A most uninteresting collection of farmers

Battle of Waterloo 1815

By Dr Adam Chapman

Other entries on this blog have discussed some early nineteenth century perspectives on the site of the battle with reference to the years immediately after the Battle of Waterloo, for the award of campaign medals and some early archaeological investigations. This account comes from John Gordon Smith (1792-1833), a Scottish surgeon attached to the 12th Lancers in 1815, was among those who was awarded his medals at Azincourt. His description of the topography of the area of the battlefield both provides some interesting detail but does assume that the countryside of this corner of northern France had remained relatively unchanged over a period of 400 years. His familiarity with the site comes from being billeted nearby in 1816 and his account was included in a biography of Henry V published in 1838 by James Endell Tyler (1789-1851), a Monmouth-born Churchman.

“The spot from which the battle of Agincourt took its name has been confounded with a place named Azincourt, near the town of Bouchain in French Flanders. On the position of the real field of battle, and its present condition, the Author has much satisfaction in making the following extract from a paper read before the Royal Society of Literature, April 4, 1827, by John Gordon Smith, M.D. who had visited and examined the spot under circumstances of peculiar interest:

“Perhaps I may be pardoned for relating that I had the honour to receive a Waterloo medal on the field of Azincour, or rather, that I had the fortune to belong to one of the British regiments that signalized themselves in the campaign of 1815, and which afterwards was invested with the above-mentioned mark of their sovereign’s approbation on the very spot which, nearly four hundred years before, was the scene of the scarcely less glorious triumph of Harry the Fifth of England. In 1816 a portion of the British army was cantoned in the immediate neighbourhood of this celebrated field, and the corps in which I then served made use of it during several months as their ordinary drill-ground… We amused ourselves with reconnoitring excursions, comparing the actual state of the localities with authentic accounts of the transactions of 1415. The changes that have taken place have been singularly few, and an attentive explorer would be able to trace with considerable accuracy the greater part of the route pursued by the English army in their retreat out of Normandy towards Calais. The field of Azincour remains sufficiently in statu quo to render every account of the battle perfectly intelligible; nor are those wanting near the spot, whose traditionary information enables them to heighten the interest with oral description, accompanied by a sort of ocular demonstration.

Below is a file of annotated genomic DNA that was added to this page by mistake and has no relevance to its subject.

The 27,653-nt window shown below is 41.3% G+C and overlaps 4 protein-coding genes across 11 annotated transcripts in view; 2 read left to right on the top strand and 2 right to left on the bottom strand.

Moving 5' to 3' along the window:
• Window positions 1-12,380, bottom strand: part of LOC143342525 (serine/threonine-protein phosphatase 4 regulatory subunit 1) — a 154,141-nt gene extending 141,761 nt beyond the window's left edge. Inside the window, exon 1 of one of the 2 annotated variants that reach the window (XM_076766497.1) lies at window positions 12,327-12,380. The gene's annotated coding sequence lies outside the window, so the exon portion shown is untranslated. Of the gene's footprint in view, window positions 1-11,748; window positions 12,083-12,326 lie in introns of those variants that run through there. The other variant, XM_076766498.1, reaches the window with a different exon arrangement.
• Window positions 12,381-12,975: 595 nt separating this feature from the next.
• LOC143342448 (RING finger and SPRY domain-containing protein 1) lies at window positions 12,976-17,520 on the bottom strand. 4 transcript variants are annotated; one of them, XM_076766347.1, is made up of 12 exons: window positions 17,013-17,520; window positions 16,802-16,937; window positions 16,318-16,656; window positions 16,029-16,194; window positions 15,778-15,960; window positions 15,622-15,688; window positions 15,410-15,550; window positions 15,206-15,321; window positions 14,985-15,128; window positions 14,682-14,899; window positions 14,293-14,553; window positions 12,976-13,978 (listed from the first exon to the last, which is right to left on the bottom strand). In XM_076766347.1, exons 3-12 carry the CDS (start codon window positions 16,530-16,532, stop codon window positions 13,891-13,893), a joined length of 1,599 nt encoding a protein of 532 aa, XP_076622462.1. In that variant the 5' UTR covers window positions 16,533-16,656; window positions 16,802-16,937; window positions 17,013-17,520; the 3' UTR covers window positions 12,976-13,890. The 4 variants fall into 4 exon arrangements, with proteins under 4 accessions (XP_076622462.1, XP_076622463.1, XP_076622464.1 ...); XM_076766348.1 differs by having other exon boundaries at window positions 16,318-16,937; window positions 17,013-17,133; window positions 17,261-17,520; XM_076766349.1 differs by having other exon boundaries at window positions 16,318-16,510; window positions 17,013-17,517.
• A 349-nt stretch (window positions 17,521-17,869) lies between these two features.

“Those who travel to Paris by way of St. Omer and Abbeville, pass over the field of the battle, which skirts the high road to the left, about sixteen miles beyond St. Omer; two on the Paris side of a considerable village or bourg named Fruges; about eight north of the fortified town of Hesdin; and thirty from Abbeville. All accounts of the battle mention the hamlet of Ruisseauville, through which very place the high road to Paris now passes.

“Azincour is a commune or parish consisting of a most uninteresting collection of farmers’ residences and cottages, once however distinguished by a castle, of which nothing now remains but the foundation. The scene of the contest lies between this commune and the adjoining one of Tramecour, in a wood belonging to which latter the King concealed those archers whose prowess and vigour contributed so eminently to the glorious result. Part of the wood still remains; though, if I remember rightly, at the time of our visit, the corner into which the bowmen were thrown had been materially thinned, if, indeed, the original timber had not been entirely cut down, and its place been scantily supplied by brush or underwood. Some of the trees, however, in the wood of Tramecour were very old in 1816.

“The road above mentioned is the great post-road; the old road, now degenerated into a mere cart-track, from Abbeville to the once celebrated city of Therouanne, passes over the scene of action, and must have been that by which the French army reached the ground before the English, who had been compelled to make a great circuit.”

The above is taken from Page 57, Volume II of Henry of Monmouth: or, Memoirs of the life and character of Henry the Fifth, as Prince of Wales and King of England by J. Endell Tyler, B.D. Rector of St Giles in the Fields, London, published London, 1838. The full text can be downloaded at archive.org.

Our thanks again to Dom Barker for passing on this information.

Portrait of the battle of Waterloo by William Sadler, taken from Wikipedia and is in the Public Domain